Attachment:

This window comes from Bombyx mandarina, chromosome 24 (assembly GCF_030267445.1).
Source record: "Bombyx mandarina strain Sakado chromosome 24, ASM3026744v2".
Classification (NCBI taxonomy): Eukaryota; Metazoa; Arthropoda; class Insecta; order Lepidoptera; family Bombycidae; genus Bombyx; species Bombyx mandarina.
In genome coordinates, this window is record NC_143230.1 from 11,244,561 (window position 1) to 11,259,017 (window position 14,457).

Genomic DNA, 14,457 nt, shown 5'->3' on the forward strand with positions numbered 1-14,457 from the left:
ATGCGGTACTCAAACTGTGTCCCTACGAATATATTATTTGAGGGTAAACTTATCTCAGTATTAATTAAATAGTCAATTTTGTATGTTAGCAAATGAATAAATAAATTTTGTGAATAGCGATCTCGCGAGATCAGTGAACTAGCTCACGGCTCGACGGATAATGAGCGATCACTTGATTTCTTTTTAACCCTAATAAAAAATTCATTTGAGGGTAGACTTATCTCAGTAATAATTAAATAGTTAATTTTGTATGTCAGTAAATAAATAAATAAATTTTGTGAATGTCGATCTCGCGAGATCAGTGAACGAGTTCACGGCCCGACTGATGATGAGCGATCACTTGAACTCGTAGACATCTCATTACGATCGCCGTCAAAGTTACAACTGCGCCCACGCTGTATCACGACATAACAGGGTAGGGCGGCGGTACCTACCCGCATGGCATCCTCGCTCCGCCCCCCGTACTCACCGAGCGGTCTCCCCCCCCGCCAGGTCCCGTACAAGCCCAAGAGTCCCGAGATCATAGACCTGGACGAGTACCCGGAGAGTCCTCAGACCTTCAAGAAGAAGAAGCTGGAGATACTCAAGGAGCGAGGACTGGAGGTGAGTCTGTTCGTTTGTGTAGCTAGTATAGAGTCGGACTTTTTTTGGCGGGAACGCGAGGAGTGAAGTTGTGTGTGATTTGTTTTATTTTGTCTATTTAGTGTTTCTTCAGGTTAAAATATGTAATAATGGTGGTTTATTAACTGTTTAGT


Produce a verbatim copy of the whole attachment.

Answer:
This window comes from Bombyx mandarina, chromosome 24 (assembly GCF_030267445.1).
Source record: "Bombyx mandarina strain Sakado chromosome 24, ASM3026744v2".
Classification (NCBI taxonomy): Eukaryota; Metazoa; Arthropoda; class Insecta; order Lepidoptera; family Bombycidae; genus Bombyx; species Bombyx mandarina.
In genome coordinates, this window is record NC_143230.1 from 11,244,561 (window position 1) to 11,259,017 (window position 14,457).

Genomic DNA, 14,457 nt, shown 5'->3' on the forward strand with positions numbered 1-14,457 from the left:
ATGCGGTACTCAAACTGTGTCCCTACGAATATATTATTTGAGGGTAAACTTATCTCAGTATTAATTAAATAGTCAATTTTGTATGTTAGCAAATGAATAAATAAATTTTGTGAATAGCGATCTCGCGAGATCAGTGAACTAGCTCACGGCTCGACGGATAATGAGCGATCACTTGATTTCTTTTTAACCCTAATAAAAAATTCATTTGAGGGTAGACTTATCTCAGTAATAATTAAATAGTTAATTTTGTATGTCAGTAAATAAATAAATAAATTTTGTGAATGTCGATCTCGCGAGATCAGTGAACGAGTTCACGGCCCGACTGATGATGAGCGATCACTTGAACTCGTAGACATCTCATTACGATCGCCGTCAAAGTTACAACTGCGCCCACGCTGTATCACGACATAACAGGGTAGGGCGGCGGTACCTACCCGCATGGCATCCTCGCTCCGCCCCCCGTACTCACCGAGCGGTCTCCCCCCCCGCCAGGTCCCGTACAAGCCCAAGAGTCCCGAGATCATAGACCTGGACGAGTACCCGGAGAGTCCTCAGACCTTCAAGAAGAAGAAGCTGGAGATACTCAAGGAGCGAGGACTGGAGGTGAGTCTGTTCGTTTGTGTAGCTAGTATAGAGTCGGACTTTTTTTGGCGGGAACGCGAGGAGTGAAGTTGTGTGTGATTTGTTTTATTTTGTCTATTTAGTGTTTCTTCAGGTTAAAATATGTAATAATGGTGGTTTATTAACTGTTTAGT